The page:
Contentment is the quality of taking in experience without seeking or avoiding. Cultivating contentment helps us to gracefully move through changes, not clinging to the past or grasping for the future.  It’s living the life you have with grace.

Swami Rama, the great Himalayan yogi master, said that “contentment is falling in love with your life as it is.”  It is a way of being that continually calls us to remember what we are grateful for.

Cultivating contentment requires self-study and a discerning observation of our thoughts, words and deeds.  Through self-study and observation, we can root out suffering that often comes in the form of petty jealousies, grasping for things that we haven’t earned, worrying about the future and our lack of seeing the extraordinary in the very ordinary of our relationships and possessions.

How do you start to cultivate contentment?  It might be as simple as a ritual of “taking stock” every day of what you are truly grateful for.  It might be taking a few minutes to observe your own patterns of clinging to what you like and running from what’s hard.  Awareness and gratitude are the first steps toward falling in love with your life, even through the most difficult moments.


Apples – Symbolic of the Journey of Transformation

My husband recently turned his own harvest of apples into crowd-pleasing apple bread (see recipe below) for one of my yoga retreats.   It struck me how long the journey is for that wonderful apple bread.  We can learn something for our journey in yoga from the patience it takes to nurture apples from seed to bread.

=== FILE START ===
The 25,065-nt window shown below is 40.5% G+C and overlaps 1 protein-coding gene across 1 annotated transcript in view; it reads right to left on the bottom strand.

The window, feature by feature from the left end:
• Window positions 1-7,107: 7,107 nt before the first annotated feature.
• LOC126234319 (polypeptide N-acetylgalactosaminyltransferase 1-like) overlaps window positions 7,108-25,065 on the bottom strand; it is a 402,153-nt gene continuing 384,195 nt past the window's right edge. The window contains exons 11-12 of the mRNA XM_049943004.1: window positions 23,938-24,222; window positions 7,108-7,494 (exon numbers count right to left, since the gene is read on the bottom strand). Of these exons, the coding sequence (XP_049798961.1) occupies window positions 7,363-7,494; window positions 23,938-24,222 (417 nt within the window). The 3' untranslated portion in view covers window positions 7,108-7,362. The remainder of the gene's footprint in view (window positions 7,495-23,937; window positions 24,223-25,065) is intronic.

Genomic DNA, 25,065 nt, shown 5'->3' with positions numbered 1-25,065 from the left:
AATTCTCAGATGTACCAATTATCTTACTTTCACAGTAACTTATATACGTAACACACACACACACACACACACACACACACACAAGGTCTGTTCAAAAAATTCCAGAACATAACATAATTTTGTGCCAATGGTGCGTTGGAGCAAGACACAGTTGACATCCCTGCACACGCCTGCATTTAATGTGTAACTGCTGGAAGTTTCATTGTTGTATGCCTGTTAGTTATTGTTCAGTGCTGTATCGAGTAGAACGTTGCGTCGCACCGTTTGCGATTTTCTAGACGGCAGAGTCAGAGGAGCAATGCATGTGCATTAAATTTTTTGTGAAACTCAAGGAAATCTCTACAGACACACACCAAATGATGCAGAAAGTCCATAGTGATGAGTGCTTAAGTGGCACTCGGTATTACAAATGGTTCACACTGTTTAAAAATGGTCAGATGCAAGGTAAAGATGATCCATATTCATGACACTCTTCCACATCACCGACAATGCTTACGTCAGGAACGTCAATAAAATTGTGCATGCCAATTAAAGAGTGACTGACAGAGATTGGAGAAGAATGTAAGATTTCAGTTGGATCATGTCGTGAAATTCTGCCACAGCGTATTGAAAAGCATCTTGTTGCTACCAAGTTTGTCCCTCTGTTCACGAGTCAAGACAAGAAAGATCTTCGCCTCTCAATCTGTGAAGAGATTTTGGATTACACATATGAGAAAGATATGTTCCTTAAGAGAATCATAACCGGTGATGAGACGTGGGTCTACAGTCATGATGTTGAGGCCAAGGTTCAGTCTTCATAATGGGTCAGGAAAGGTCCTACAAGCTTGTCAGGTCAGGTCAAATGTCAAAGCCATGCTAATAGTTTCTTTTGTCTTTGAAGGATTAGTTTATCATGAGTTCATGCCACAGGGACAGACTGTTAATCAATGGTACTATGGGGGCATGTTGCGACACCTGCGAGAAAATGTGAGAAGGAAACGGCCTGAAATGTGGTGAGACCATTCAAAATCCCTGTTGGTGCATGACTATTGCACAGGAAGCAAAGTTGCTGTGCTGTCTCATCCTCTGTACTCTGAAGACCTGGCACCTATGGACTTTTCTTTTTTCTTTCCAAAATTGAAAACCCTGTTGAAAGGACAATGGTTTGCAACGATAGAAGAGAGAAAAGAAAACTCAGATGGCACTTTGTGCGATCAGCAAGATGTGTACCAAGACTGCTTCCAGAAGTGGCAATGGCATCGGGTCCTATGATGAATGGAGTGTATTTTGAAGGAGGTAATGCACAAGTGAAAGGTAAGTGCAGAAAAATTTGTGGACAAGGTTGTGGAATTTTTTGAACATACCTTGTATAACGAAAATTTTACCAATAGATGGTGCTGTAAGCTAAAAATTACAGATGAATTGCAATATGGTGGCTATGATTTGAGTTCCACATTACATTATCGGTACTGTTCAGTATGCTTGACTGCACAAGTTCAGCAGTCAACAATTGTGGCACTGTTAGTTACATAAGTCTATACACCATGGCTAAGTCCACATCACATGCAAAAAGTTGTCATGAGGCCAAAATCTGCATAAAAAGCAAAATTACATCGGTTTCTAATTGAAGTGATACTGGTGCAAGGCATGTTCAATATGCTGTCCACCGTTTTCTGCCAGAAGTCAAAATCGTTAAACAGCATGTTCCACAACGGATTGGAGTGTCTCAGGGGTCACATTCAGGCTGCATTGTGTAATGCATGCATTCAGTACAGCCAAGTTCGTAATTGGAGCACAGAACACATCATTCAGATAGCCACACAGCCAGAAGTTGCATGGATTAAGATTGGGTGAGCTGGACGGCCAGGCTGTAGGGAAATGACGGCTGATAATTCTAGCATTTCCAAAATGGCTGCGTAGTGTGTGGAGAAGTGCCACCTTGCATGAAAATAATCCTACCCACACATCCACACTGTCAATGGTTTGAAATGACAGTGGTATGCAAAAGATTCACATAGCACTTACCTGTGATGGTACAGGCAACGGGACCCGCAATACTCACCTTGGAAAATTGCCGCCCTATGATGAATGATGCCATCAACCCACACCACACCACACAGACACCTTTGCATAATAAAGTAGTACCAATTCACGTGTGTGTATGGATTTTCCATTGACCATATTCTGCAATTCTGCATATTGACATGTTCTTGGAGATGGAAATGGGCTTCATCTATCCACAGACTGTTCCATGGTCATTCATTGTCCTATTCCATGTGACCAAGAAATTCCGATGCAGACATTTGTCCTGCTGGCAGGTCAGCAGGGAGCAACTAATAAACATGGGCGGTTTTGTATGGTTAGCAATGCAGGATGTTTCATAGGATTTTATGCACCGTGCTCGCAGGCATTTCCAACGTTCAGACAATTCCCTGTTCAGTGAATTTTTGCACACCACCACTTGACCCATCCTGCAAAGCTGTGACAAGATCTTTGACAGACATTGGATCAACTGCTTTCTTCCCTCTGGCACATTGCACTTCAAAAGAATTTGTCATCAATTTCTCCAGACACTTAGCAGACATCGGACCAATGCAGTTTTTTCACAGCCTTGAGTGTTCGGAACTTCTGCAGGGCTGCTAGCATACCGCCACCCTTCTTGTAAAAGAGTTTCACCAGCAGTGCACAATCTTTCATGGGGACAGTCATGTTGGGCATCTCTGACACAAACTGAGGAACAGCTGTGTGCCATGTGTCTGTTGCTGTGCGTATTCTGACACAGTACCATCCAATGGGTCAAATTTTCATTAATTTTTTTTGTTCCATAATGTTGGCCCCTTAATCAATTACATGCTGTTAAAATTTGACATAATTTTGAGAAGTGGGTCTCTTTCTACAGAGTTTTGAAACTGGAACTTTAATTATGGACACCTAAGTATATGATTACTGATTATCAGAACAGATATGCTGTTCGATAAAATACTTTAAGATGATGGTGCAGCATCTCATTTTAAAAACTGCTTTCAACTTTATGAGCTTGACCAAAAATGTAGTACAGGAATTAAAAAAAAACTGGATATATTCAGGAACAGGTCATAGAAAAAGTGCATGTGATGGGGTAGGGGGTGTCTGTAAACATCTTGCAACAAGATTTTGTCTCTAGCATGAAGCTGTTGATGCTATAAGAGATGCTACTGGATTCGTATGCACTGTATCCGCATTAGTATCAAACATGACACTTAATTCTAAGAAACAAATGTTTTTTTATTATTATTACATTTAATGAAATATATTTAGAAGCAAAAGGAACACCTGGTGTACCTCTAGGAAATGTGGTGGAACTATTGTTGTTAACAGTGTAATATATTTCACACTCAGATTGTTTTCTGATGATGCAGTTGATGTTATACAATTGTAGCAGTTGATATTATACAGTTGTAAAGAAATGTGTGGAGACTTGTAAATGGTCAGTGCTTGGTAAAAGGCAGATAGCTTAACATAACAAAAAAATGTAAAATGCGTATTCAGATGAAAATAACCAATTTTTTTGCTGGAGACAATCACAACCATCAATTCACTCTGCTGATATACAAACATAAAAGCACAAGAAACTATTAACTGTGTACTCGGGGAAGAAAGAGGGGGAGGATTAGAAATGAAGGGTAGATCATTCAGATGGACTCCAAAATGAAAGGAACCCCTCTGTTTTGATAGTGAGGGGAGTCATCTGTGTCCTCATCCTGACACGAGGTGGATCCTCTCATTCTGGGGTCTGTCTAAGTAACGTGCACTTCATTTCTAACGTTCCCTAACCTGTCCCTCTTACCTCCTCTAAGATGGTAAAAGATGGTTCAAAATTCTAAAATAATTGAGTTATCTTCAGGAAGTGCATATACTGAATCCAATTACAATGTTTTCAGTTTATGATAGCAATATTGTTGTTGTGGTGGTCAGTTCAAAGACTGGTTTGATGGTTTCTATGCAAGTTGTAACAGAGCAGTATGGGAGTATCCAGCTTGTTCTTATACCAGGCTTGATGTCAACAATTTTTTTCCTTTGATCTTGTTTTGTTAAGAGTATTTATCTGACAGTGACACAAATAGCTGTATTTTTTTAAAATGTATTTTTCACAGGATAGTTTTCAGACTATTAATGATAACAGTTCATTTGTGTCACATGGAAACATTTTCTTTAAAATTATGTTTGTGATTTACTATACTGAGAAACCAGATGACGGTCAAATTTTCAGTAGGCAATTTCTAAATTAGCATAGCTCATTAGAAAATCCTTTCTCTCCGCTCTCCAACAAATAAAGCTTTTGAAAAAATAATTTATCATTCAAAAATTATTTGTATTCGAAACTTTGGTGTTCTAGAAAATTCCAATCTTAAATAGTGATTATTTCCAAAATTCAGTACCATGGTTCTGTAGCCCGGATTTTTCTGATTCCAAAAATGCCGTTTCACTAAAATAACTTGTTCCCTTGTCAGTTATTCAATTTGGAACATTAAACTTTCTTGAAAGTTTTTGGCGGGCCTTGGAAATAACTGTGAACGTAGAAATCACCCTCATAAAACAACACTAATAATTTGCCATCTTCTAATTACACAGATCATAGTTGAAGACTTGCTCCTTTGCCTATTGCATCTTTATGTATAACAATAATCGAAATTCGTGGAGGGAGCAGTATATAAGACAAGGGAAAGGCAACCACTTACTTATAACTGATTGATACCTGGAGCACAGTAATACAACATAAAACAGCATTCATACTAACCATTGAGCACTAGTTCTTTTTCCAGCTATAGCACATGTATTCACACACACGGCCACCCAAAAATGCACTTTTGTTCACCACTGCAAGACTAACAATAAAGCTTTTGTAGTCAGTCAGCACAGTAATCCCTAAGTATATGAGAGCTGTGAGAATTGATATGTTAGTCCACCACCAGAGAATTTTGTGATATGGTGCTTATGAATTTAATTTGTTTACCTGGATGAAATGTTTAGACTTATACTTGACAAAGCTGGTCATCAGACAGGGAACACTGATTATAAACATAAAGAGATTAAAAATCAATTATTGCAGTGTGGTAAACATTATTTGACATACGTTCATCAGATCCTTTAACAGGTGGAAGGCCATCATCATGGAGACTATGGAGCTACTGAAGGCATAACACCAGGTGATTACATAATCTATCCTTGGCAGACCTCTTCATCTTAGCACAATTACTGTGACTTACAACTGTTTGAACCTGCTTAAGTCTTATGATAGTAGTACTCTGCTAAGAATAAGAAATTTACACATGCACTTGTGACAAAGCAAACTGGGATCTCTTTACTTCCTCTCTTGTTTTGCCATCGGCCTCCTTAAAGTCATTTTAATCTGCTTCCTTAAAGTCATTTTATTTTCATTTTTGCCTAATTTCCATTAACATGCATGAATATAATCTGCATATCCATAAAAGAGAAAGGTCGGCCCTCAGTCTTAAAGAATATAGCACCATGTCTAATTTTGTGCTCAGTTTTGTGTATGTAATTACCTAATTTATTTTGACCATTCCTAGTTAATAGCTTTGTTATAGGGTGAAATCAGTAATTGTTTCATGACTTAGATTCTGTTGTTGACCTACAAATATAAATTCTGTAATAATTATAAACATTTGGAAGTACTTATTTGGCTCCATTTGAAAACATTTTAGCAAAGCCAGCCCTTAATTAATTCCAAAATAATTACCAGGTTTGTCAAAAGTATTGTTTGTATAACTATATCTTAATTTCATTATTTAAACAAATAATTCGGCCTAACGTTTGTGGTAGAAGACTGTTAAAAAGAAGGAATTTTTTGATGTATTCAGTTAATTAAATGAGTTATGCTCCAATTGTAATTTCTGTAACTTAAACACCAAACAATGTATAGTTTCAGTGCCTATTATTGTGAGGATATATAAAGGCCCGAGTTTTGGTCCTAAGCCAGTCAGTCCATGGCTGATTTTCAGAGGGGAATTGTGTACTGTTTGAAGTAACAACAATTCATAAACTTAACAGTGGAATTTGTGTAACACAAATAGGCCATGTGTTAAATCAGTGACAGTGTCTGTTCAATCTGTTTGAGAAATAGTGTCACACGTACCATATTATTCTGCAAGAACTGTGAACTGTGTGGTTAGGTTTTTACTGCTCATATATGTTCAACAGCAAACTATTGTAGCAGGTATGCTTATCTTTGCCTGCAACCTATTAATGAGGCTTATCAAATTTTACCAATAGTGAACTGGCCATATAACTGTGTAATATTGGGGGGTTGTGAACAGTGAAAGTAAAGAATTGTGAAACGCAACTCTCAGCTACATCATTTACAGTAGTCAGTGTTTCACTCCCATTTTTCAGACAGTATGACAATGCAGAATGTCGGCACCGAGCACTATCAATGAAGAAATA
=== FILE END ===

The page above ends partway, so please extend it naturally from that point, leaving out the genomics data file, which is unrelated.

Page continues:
Apple seeds grow into tree stock, soil is prepared, and small trees are planted.  Trees are mulched, pruned, trellised and fussed over in those first years.  Deer, rabbits, turkeys, insects and diseases are discouraged from messing with that tender sapling.  Come May in some future year, the tree produces an abundance of blossoms that form into budding apples.  Treacherous invaders are discouraged as apples grown large into the fall and are harvested for the transformation into some wonderful palette pleaser.

The journey of personal practice in yoga also takes this nurturing patience.  At first it’s easy to be excited about doing something that makes our body relax, mind quiet and breath spacious.  But as we practice, we come upon obstacles.  The body ages or we come upon deeply entrenched thought patterns or we recognize an emotional imprint that holds us back.  Some of these thought patterns and emotional imprints are like deep hard ruts in the field.  It’s easy to lose to a truck or tractor in them.

The very time that we want to give up on our personal practice is the time to keep going. This is the rich fertile field of personal growth and transformation.  If we can dig the tractor or truck out of one of those deep grooves, we will transform.

Kim’s Apple Bread

1 cup olive oil

3 eggs

1-1/2 cups sugar

1 tsp. Vanilla

3 cups peeled, diced apples

3 cups all-purpose flour or bread flour (firmer texture)

1 tsp. Cinnamon

1 tsp. Ground star anise

1 tsp. Ground coffee

1 tsp. Black pepper

1 tsp. Baking soda

1 tsp. salt

1 cup chopped walnuts or pecans